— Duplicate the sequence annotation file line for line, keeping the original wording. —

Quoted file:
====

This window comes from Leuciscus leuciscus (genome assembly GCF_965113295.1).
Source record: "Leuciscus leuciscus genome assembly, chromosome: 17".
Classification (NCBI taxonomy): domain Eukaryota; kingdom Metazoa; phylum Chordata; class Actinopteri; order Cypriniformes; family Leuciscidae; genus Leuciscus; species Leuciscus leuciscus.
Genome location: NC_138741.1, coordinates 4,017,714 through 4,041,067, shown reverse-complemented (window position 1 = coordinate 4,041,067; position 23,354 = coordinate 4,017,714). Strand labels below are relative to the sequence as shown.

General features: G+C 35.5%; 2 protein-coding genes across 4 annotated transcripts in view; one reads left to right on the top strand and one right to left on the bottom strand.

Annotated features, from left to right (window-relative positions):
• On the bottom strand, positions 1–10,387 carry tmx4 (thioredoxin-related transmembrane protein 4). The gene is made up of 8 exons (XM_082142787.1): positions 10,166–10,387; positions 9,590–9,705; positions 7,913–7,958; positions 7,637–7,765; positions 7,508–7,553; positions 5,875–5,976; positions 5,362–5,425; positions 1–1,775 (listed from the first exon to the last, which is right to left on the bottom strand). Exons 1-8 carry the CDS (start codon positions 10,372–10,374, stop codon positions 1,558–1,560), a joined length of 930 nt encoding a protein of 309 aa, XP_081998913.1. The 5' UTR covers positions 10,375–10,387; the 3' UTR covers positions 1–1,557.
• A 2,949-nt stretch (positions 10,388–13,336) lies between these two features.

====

This window comes from Leuciscus leuciscus (genome assembly GCF_965113295.1).
Source record: "Leuciscus leuciscus genome assembly, chromosome: 17".
Classification (NCBI taxonomy): domain Eukaryota; kingdom Metazoa; phylum Chordata; class Actinopteri; order Cypriniformes; family Leuciscidae; genus Leuciscus; species Leuciscus leuciscus.
Genome location: NC_138741.1, coordinates 4,017,714 through 4,041,067, shown reverse-complemented (window position 1 = coordinate 4,041,067; position 23,354 = coordinate 4,017,714). Strand labels below are relative to the sequence as shown.

General features: G+C 35.5%; 2 protein-coding genes across 4 annotated transcripts in view; one reads left to right on the top strand and one right to left on the bottom strand.

Annotated features, from left to right (window-relative positions):
• On the bottom strand, positions 1–10,387 carry tmx4 (thioredoxin-related transmembrane protein 4). The gene is made up of 8 exons (XM_082142787.1): positions 10,166–10,387; positions 9,590–9,705; positions 7,913–7,958; positions 7,637–7,765; positions 7,508–7,553; positions 5,875–5,976; positions 5,362–5,425; positions 1–1,775 (listed from the first exon to the last, which is right to left on the bottom strand). Exons 1-8 carry the CDS (start codon positions 10,372–10,374, stop codon positions 1,558–1,560), a joined length of 930 nt encoding a protein of 309 aa, XP_081998913.1. The 5' UTR covers positions 10,375–10,387; the 3' UTR covers positions 1–1,557.
• A 2,949-nt stretch (positions 10,388–13,336) lies between these two features.